Death in Venice

Death in Venice

eBook - 2004
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Baker & Taylor
A new translation of the Nobel laureate's famous classic follows the story of successful aging writer Gustave von Aschenbach, whose search for spiritual fulfillment in Venice leads to erotic ruin when he becomes obsessed with an alluring Polish youth, Tadzio.

HARPERCOLL

The world-famous masterpiece by Nobel laureate Thomas Mann -- here in a new translation by Michael Henry Heim

Published on the eve of World War I, a decade after Buddenbrooks had established Thomas Mann as a literary celebrity,Death in Venice tells the story of Gustav von Aschenbach, a successful but aging writer who follows his wanderlust to Venice in search of spiritual fulfillment that instead leads to his erotic doom.

In the decaying city, besieged by an unnamed epidemic, he becomes obsessed with an exquisite Polish boy, Tadzio. "It is a story of the voluptuousness of doom," Mann wrote. "But the problem I had especially in mind was that of the artist's dignity."


The world-famous masterpiece by Nobel laureate Thomas Mann -- here in a new translation by Michael Henry Heim

Published on the eve of World War I, a decade after Buddenbrooks had established Thomas Mann as a literary celebrity, Death in Venice tells the story of Gustav von Aschenbach, a successful but aging writer who follows his wanderlust to Venice in search of spiritual fulfillment that instead leads to his erotic doom.

In the decaying city, besieged by an unnamed epidemic, he becomes obsessed with an exquisite Polish boy, Tadzio. "It is a story of the voluptuousness of doom," Mann wrote. "But the problem I had especially in mind was that of the artist's dignity."



Baker
& Taylor

A new translation of the Nobel laureate's famous classic follows the story of successful aging writer Gustave von Aschenbach, whose search for spiritual fulfillment in Venice leads to erotic ruin when he becomes obsessed with an alluring Polish youth, Tadzio. Reader's Guide available.
A new translation of the Nobel laureate's famous classic follows the story of successful aging writer Gustave von Aschenbach, whose search for spiritual fulfillment in Venice leads to erotic ruin when he becomes obsessed with an alluring Polish youth, Tadzio. Reader's Guide available. Reprint. 20,000 first printing.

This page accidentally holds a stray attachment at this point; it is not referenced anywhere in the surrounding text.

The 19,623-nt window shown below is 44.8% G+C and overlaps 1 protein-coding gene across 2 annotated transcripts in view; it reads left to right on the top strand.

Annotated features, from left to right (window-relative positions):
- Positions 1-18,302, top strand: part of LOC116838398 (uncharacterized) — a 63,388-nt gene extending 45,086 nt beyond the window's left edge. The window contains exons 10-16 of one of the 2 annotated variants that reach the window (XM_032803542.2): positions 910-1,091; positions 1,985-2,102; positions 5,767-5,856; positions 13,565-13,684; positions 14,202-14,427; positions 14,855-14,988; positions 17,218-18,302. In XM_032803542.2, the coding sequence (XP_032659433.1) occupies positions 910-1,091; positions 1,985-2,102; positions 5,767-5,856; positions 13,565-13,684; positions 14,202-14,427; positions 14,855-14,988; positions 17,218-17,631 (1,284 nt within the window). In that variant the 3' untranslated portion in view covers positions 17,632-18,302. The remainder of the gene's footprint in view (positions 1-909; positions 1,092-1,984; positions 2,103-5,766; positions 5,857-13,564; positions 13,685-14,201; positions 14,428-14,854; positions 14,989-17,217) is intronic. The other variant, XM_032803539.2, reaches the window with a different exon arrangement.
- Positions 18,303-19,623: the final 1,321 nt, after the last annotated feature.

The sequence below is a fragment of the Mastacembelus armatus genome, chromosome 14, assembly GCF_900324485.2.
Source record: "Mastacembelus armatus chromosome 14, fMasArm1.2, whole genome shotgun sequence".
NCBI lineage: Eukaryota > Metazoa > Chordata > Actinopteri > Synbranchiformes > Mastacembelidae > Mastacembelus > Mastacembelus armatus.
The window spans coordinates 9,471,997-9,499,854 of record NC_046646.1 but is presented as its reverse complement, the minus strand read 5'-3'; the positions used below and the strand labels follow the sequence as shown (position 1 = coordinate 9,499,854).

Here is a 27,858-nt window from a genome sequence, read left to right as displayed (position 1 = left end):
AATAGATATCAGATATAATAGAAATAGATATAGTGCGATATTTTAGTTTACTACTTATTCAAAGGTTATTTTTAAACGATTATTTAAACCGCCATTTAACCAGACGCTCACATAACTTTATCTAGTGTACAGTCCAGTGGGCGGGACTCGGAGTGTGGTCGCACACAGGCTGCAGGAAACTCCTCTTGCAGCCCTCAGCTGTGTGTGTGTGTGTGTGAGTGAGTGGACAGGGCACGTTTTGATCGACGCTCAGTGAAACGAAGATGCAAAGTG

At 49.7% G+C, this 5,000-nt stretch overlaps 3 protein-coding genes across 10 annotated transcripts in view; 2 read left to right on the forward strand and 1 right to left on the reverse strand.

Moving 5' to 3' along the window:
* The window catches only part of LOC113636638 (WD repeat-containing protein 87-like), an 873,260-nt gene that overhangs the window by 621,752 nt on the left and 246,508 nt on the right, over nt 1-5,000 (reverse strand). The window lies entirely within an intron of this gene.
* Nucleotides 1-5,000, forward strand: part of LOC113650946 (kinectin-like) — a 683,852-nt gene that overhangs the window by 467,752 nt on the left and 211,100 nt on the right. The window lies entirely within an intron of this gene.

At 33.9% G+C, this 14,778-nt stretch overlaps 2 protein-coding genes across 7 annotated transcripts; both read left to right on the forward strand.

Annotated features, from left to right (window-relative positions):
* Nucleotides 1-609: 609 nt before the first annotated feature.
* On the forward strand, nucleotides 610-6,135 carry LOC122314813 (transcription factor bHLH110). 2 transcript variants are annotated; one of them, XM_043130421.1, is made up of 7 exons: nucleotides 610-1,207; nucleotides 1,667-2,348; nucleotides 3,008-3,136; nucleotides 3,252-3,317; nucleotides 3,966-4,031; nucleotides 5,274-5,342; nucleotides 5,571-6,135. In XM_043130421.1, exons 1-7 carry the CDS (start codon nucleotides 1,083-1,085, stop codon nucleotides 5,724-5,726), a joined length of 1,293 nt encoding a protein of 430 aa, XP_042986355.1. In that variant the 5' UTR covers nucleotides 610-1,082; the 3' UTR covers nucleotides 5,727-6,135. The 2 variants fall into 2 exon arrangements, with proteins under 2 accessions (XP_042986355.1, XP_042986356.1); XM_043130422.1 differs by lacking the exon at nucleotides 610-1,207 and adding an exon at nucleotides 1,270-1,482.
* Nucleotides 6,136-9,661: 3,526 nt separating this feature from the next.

Publisher: New York, NY : PerfectBound, 2004
Edition: 1st ed
ISBN: 9780060729455
0060729457
9780060763381
0060763388

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AaronAardvark1940
May 25, 2018

It was so hard to read this book. Not because of the language or the style; both were wonderfully rich. It was the sense of foreboding, increasing with each turn of a page, starting with his vision of the man across the street, that burdened me. I did not have the Library's version, so I was treated (?) to a fairly lengthy critical essay, which I did not read until after finishing the story. The essay helped me smooth out some of the rough spots I found in understanding Mann.

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xiaojunbpl12
Mar 23, 2016

A thin and profound book, but "a hundred virtues"(p16) I may have discovered (values of literature) just don't sink in. Perhaps I'm lack of empathy here, missing a "true basis", i.e. "a secret affinity".

Before Aschenbach saw Tadzio, his history and temperament were typical and admirable, though not enviable. The writing effuses logic (in the beginning) and paradox, then encouraged my penchant for reasoning to think his later behaviour incredulous. So regardless of all too familiar emotion and infatuation, I couldn't follow his gaze to endure his agony. I wanted to feel sad, but I, in "proud shame", cannot help trivializing his destiny - it's midlife crisis, "andropause"!

But I'd still like to believe him as
(p18)"his entire development consisted in jettisoning the constraints of doubt and irony and making the conscious, defiant ascent to dignity."

Barbara_Gordon Nov 26, 2010

Thomas Mann beautifully conveys the conflict and complex emotions of his character through the oppressive heat and atmosphere of Venice. Absoultely loved this book!

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MissSherbetXO
Jun 14, 2014

Solitude produces originality, bold & astonishing beauty, poetry. But solitude also produces perverseness, the disproportionate, the absurd, and the forbidden

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